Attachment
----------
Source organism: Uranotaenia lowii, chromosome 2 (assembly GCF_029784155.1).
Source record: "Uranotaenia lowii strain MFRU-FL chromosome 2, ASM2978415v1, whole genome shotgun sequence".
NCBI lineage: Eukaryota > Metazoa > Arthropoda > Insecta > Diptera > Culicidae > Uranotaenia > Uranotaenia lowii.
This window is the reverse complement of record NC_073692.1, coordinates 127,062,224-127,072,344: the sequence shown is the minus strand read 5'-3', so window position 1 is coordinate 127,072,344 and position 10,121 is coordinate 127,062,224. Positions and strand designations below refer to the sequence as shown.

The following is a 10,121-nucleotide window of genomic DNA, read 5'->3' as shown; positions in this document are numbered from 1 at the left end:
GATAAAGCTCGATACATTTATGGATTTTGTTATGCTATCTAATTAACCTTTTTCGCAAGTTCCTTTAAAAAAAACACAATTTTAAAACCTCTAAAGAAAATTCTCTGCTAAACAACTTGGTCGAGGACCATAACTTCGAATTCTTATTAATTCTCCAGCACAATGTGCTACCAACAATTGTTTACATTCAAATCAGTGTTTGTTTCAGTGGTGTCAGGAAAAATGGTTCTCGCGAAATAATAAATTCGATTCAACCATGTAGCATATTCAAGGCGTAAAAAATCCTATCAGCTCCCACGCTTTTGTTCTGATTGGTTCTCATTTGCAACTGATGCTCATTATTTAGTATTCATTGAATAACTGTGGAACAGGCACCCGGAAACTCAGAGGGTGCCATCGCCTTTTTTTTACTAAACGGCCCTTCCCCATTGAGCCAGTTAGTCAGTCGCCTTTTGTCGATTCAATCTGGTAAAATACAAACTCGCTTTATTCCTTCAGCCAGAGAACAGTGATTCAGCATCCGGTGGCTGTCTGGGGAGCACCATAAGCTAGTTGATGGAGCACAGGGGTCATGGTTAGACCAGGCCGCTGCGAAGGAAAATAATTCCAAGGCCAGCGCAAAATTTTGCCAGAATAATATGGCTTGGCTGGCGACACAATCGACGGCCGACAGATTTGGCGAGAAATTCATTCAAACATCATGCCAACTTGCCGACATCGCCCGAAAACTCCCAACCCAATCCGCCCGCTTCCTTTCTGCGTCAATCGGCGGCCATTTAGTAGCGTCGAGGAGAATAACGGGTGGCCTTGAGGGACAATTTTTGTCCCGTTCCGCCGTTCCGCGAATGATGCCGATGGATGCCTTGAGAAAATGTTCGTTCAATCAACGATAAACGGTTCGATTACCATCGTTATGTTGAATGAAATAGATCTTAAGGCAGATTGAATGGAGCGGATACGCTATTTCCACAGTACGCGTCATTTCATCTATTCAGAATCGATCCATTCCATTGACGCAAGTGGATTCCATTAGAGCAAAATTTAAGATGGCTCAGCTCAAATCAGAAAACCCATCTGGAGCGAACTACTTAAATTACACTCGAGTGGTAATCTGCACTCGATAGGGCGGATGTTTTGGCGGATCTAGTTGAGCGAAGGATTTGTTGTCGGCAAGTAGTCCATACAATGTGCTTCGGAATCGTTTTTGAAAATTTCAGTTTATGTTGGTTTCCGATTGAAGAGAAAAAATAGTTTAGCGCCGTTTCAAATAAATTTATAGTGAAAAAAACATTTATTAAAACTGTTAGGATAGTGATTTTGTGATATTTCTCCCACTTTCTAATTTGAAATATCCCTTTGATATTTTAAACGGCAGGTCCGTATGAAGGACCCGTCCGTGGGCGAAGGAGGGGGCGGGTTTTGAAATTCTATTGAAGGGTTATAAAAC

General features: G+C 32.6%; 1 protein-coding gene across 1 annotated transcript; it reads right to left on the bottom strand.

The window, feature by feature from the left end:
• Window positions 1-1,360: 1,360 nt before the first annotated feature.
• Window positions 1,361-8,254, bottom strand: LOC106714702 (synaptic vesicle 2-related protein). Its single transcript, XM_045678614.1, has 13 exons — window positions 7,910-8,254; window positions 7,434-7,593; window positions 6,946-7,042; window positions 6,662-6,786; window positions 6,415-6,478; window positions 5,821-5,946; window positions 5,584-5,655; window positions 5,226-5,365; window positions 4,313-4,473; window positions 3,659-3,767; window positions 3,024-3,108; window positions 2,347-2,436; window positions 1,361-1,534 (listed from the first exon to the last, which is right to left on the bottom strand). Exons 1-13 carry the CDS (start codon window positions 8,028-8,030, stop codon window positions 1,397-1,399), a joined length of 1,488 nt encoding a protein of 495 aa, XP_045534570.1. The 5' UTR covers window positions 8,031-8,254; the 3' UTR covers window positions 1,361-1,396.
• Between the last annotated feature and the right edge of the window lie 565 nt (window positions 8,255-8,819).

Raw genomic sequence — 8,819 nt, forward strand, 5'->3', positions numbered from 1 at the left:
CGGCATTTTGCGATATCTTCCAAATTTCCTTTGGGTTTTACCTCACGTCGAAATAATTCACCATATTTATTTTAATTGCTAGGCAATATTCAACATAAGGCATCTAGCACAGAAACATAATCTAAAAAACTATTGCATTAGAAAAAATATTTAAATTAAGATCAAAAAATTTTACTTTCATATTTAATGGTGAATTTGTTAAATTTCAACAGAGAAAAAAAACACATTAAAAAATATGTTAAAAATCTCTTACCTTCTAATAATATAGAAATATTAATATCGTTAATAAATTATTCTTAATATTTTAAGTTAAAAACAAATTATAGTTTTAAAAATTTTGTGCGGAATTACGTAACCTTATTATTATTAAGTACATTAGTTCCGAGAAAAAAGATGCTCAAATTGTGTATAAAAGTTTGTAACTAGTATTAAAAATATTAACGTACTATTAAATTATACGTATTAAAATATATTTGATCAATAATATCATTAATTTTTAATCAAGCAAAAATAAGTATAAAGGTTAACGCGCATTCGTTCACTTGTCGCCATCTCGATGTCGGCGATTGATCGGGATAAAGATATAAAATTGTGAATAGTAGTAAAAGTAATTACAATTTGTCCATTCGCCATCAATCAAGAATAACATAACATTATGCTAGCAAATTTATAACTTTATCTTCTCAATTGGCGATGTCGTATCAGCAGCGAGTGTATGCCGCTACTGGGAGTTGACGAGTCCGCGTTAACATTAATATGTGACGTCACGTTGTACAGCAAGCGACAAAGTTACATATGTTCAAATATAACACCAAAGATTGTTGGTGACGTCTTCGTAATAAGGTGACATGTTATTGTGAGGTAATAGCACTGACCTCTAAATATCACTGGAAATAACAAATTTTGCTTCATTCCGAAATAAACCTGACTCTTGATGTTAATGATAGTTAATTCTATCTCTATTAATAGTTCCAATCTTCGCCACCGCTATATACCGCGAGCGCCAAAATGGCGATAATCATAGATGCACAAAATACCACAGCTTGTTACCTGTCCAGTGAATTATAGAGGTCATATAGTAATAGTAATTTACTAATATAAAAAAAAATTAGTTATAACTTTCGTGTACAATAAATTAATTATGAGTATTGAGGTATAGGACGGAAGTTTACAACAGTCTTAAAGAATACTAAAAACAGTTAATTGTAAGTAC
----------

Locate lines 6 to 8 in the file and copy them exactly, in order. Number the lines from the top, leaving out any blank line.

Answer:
GATAAAGCTCGATACATTTATGGATTTTGTTATGCTATCTAATTAACCTTTTTCGCAAGTTCCTTTAAAAAAAACACAATTTTAAAACCTCTAAAGAAAATTCTCTGCTAAACAACTTGGTCGAGGACCATAACTTCGAATTCTTATTAATTCTCCAGCACAATGTGCTACCAACAATTGTTTACATTCAAATCAGTGTTTGTTTCAGTGGTGTCAGGAAAAATGGTTCTCGCGAAATAATAAATTCGATTCAACCATGTAGCATATTCAAGGCGTAAAAAATCCTATCAGCTCCCACGCTTTTGTTCTGATTGGTTCTCATTTGCAACTGATGCTCATTATTTAGTATTCATTGAATAACTGTGGAACAGGCACCCGGAAACTCAGAGGGTGCCATCGCCTTTTTTTTACTAAACGGCCCTTCCCCATTGAGCCAGTTAGTCAGTCGCCTTTTGTCGATTCAATCTGGTAAAATACAAACTCGCTTTATTCCTTCAGCCAGAGAACAGTGATTCAGCATCCGGTGGCTGTCTGGGGAGCACCATAAGCTAGTTGATGGAGCACAGGGGTCATGGTTAGACCAGGCCGCTGCGAAGGAAAATAATTCCAAGGCCAGCGCAAAATTTTGCCAGAATAATATGGCTTGGCTGGCGACACAATCGACGGCCGACAGATTTGGCGAGAAATTCATTCAAACATCATGCCAACTTGCCGACATCGCCCGAAAACTCCCAACCCAATCCGCCCGCTTCCTTTCTGCGTCAATCGGCGGCCATTTAGTAGCGTCGAGGAGAATAACGGGTGGCCTTGAGGGACAATTTTTGTCCCGTTCCGCCGTTCCGCGAATGATGCCGATGGATGCCTTGAGAAAATGTTCGTTCAATCAACGATAAACGGTTCGATTACCATCGTTATGTTGAATGAAATAGATCTTAAGGCAGATTGAATGGAGCGGATACGCTATTTCCACAGTACGCGTCATTTCATCTATTCAGAATCGATCCATTCCATTGACGCAAGTGGATTCCATTAGAGCAAAATTTAAGATGGCTCAGCTCAAATCAGAAAACCCATCTGGAGCGAACTACTTAAATTACACTCGAGTGGTAATCTGCACTCGATAGGGCGGATGTTTTGGCGGATCTAGTTGAGCGAAGGATTTGTTGTCGGCAAGTAGTCCATACAATGTGCTTCGGAATCGTTTTTGAAAATTTCAGTTTATGTTGGTTTCCGATTGAAGAGAAAAAATAGTTTAGCGCCGTTTCAAATAAATTTATAGTGAAAAAAACATTTATTAAAACTGTTAGGATAGTGATTTTGTGATATTTCTCCCACTTTCTAATTTGAAATATCCCTTTGATATTTTAAACGGCAGGTCCGTATGAAGGACCCGTCCGTGGGCGAAGGAGGGGGCGGGTTTTGAAATTCTATTGAAGGGTTATAAAAC

General features: G+C 32.6%; 1 protein-coding gene across 1 annotated transcript; it reads right to left on the bottom strand.

The window, feature by feature from the left end: